2nd Annual Women in Data Science (WiDS) Conference

Monday marked the 2nd Annual Women in Data Science (WiDS) conference in Ottawa, Ontario, and three IMI innovators were in attendance. Though the weather outside was chilly, the conversation inside was heating up as some of the sharpest minds in data science convened inside the conference centre at the beautiful Brookstreet Hotel.

 The day started off with a rousing look at innovating when innovation isn’t welcome, as Dr. Maura Grossman of the University of Waterloo discussed her experiences and challenges in electronic law document searching using artificial intelligence. When the law industry wasn’t ready to adapt to the improvements that the technology could bring, she had to overcome politics and pushback as her research efforts made the journey to eventual adoption.

We then heard of the ways in which data science is helping make advances in the healthcare field, with applications in improving cancer patient outcomes, decreasing maternal mortality rates in developing countries, helping prevent and manage concussions in sport, monitoring neonatal patients using computer vision instead of physically intrusive sensors and much more.

Over lunch, conference-goers mingled with others in academia, government, industry and startup roles, developing a fresh perspective on the data science work going on in all facets of society. When our stomachs were as full as our minds, it was time to dive back into an afternoon of compelling speakers.

The discussion turned to the ethics and laws surrounding burgeoning AI initiatives, and the challenges that come with working in a field that is developing so fast that policy makers can’t keep up. It was pointed out that many of the younger minds in the audience would soon be contributing to building and regulating AI-driven technologies as their careers in data science blossomed. In such a fast-paced industry, it is exciting to contemplate the large impact that each person in the field can make in shaping the future of data science and computing.

Since the conference was aimed towards women in data science, Sarah Tatsis of Blackberry shared her ideas on how to increase female participation in STEM careers from a young age. Partnerships with the Girl Guides of Canada as well as local elementary and high schools are helping to bring computer science to young girls and decrease the stigma that working with math and computers is ‘just for the boys’. Listeners were encouraged to empower young women in these fields and to take on the position of role model for younger data scientists who would follow in their footsteps.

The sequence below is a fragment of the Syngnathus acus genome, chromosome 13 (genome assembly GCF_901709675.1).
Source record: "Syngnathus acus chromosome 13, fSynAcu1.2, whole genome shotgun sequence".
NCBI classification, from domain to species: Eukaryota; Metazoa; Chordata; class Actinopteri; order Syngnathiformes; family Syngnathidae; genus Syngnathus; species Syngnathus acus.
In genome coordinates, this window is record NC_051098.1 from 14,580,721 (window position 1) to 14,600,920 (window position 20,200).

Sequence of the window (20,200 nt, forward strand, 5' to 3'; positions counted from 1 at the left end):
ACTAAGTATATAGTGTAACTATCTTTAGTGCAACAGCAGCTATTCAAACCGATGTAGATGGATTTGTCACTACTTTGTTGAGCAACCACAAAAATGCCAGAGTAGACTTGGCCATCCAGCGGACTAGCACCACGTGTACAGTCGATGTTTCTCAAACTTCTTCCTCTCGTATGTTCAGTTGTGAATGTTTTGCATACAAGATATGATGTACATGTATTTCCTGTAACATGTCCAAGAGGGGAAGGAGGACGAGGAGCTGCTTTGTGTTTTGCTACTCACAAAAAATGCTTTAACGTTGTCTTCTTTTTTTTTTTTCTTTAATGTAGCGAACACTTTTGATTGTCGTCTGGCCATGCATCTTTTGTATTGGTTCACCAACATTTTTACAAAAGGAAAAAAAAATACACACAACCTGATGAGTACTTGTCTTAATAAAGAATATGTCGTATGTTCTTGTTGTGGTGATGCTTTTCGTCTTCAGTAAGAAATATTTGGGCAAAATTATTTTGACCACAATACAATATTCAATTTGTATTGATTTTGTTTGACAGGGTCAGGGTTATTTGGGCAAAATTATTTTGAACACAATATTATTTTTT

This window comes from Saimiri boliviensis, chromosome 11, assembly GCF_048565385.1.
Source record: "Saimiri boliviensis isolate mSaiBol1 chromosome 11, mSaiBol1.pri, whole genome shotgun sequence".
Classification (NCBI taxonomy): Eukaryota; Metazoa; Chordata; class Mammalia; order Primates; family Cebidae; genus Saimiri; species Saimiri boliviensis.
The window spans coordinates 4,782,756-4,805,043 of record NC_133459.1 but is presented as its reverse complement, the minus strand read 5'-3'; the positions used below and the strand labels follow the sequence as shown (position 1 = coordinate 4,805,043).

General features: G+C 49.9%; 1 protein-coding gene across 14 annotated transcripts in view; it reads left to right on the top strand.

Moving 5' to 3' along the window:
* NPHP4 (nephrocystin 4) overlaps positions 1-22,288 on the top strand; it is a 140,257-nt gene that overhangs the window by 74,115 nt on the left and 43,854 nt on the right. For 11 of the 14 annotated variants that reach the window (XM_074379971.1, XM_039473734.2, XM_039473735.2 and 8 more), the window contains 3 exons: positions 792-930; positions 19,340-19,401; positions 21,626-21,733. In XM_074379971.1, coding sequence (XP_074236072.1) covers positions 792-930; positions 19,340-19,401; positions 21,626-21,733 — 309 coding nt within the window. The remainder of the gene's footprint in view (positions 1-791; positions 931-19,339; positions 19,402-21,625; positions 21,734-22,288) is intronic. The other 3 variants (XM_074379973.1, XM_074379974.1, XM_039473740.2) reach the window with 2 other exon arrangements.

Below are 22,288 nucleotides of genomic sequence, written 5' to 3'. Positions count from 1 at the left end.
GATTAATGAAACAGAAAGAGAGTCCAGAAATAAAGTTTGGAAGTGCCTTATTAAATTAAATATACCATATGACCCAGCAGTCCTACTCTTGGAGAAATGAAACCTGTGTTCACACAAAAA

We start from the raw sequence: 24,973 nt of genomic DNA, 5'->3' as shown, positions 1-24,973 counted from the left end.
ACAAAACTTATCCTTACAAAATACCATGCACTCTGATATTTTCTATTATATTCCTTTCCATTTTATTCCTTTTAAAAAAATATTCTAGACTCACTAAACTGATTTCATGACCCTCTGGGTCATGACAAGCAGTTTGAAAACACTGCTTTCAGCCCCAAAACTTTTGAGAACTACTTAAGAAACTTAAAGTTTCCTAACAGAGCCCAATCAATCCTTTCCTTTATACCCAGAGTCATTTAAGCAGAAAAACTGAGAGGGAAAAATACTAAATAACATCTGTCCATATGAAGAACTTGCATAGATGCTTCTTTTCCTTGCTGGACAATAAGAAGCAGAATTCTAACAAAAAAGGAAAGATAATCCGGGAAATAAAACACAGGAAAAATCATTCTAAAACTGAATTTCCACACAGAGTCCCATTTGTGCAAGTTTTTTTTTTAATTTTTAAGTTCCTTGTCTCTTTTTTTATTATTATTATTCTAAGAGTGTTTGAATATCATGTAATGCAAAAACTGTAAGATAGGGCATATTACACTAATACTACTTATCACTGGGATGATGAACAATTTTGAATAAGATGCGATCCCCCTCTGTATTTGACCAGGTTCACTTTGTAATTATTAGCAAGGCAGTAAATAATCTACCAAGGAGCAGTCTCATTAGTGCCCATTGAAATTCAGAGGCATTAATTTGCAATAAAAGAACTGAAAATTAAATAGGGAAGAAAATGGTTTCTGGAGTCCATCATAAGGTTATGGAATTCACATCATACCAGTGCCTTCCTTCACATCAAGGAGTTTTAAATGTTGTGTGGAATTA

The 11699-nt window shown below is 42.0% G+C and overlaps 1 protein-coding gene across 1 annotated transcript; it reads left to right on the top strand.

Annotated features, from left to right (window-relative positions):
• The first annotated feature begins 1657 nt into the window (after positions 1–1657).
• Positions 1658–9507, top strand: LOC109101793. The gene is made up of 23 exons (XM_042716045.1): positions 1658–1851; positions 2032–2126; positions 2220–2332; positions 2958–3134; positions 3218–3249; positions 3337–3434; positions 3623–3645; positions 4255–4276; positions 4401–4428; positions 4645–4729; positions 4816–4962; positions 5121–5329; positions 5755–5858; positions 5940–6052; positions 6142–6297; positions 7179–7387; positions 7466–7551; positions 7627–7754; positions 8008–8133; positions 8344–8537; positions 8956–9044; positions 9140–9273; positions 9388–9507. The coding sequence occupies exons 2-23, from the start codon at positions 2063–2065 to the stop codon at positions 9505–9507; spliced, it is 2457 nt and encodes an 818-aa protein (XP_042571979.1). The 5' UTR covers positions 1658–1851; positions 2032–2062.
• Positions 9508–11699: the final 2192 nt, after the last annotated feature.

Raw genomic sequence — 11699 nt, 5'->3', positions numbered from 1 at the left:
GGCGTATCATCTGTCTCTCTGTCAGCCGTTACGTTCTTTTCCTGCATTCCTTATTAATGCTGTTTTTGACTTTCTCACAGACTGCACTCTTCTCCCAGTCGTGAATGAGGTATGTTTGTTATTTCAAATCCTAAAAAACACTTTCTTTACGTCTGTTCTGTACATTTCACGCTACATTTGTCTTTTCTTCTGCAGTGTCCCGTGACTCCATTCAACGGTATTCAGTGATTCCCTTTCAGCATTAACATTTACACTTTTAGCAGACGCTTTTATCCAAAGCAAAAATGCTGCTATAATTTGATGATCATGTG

The final hours of the conference were filled with fascinating talks about the future of data science and how it is here to stay. For example, as the Internet of Things (IoT) grows due to the skyrocketing number of connected devices in existence, artificial intelligence will be critical in defending against cybersecurity threats to companies and even governments. Without enough time for a human to get involved, AI systems will be responsible for recognizing, managing and eliminating attacks as they get more frequent and more elaborate.

When the conference concluded, guests were left with new insights into how data science is being applied in novel ways that range from making people’s lives more convenient to even saving them. Innovation in the fields of artificial intelligence and data science is at an all-time high, and the possibilities are endless. The speakers at Monday’s Women in Data Science conference painted an inspiring vision of what the future AI can look like if we all build towards it.

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